Tuesday, November 4, 2014

Diabolical Principles - Manifesto of Death (2014)

Diabolical Principles went largely unnoticed on their first album, Beyond the Horizon, which was a solid slab of semi-symphonic black metal that possessed at least some hints at greatness, but at the same time did not distinguish itself as much or as often as a number of the band's Hellenic forebears and contemporaries, so it wound up in the slush pile of so many European bands chasing the dream that was already captured and flogged nearly to death in the 1990s. However, it deserved better, and the group remained semi active in the intervening years it took to present their sophomore, Manifesto of Death, which is out through Kristallblut Records of Germany, a relatively new imprint with a couple years behind it.

Unfortunately, Manifesto of Death just doesn't come across as if a half-decade of inspiration was dispensed in its creation, and suffers from a series of fairly banal chord progressions and tremolo picked melodies that wind around on themselves without ever escaping into an exciting, memorable string of notes. The style hasn't exactly changed...they specialize in mid-paced black metal which feels like a mash up of the 90s tradition of Northern Europe with a few of the grandiose harmonic elements attributed to countrymen like Rotting Christ (especially Thy Mighty Contract-era), but the problem here is that the songs rarely seem to proceed in a compelling direction. They'll cut out most of the percussion and insert some more contemplative passage, but then when the full band picks back up it just doesn't capitalize on any inertia that it might have benefited from. Performances are all around solid, and I liked the fluid, audible bass playing which gave a richness to the mix of the disc, and yet it's just not enough to cultivate a 'second rate at best' vibe even at its most prized moments.

That's not to say it's entirely void of variation, since the band wisely switches up the tempo from mid-paced romps bristling with more dissonant chords, to majestic river-flow tempos and then the requisite blasting passages. The down side is that the uninspired feeling to the record seems to be equally distributed among all three. The rasping voice of the vocalist is really average, with no syllabic patterns of note and not a lot of menace by the obvious atonality of its nature in this genre. Lyrics are adequate for the style, but half a string of cliched lines you've read elsewhere. Some of the weird synth tones used in tunes like "The Passage" carry a retro-futurist sensibility that, while not uncommon in cheesy earlier black metal/ambient, don't do much of a service to the narrative of fell glory that the guitar progressions strive towards. But on the other hand, when the Principles are aligned strictly with creating a haunting soundscape, as in "Cosmic Void", I think they're pretty successful at conjuring a dark ambient immersion, to the point that I wished for more of that and less of the predictable rhythm guitars.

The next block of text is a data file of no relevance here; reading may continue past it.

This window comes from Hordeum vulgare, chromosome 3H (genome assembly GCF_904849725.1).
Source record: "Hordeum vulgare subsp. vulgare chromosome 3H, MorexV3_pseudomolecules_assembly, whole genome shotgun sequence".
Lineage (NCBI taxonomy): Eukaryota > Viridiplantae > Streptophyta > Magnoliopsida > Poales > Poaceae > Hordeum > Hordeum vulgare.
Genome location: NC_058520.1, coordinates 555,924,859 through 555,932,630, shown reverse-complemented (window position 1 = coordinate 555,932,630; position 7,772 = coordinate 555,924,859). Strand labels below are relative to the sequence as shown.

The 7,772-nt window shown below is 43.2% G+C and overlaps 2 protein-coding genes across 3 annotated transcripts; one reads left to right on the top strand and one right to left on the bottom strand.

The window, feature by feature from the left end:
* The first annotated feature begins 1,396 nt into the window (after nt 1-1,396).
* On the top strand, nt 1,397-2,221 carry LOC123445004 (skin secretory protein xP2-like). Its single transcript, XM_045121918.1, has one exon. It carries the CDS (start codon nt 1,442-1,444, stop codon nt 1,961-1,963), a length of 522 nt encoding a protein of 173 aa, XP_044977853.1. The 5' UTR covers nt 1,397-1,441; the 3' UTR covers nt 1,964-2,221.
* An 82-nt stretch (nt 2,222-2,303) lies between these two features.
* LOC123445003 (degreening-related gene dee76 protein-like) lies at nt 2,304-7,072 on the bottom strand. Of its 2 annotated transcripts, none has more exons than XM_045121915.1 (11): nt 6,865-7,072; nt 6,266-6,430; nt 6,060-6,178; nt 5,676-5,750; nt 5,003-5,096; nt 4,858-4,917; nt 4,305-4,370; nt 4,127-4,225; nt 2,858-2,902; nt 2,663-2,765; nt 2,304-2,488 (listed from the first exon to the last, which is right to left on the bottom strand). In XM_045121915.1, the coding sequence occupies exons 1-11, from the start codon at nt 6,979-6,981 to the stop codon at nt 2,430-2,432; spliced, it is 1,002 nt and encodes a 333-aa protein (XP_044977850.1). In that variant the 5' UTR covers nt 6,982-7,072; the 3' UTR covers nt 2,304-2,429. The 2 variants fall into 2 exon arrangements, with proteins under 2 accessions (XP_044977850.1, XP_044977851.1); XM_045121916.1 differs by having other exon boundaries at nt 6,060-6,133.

On the whole, not a terrible record, but what might have been a chance at taking the promising foundations of their debut into a new realm of possibility, has instead sputtered out like a dead engine churning recycled fumes and tropes that simply cannot survive against the wealth of better execution or more innovative ideas found in the genre as a whole. I didn't feel as if the Greeks had rewritten the script of Beyond the Horizon, but that album was just superior in its execution. If you're just looking to fill the background space with any old slightly atmospheric black metal, then Manifesto of Death should suffice, and again, I liked their synth-ambient future-scape stuff when it goes on a solitaire sojourn, but the album does suffer from an obligatory feeling, as if the musicians were not incredibly inspired themselves when putting it together. Not lazy, but not sufficiently passionate either.

Verdict: Indifference [5.75/10]


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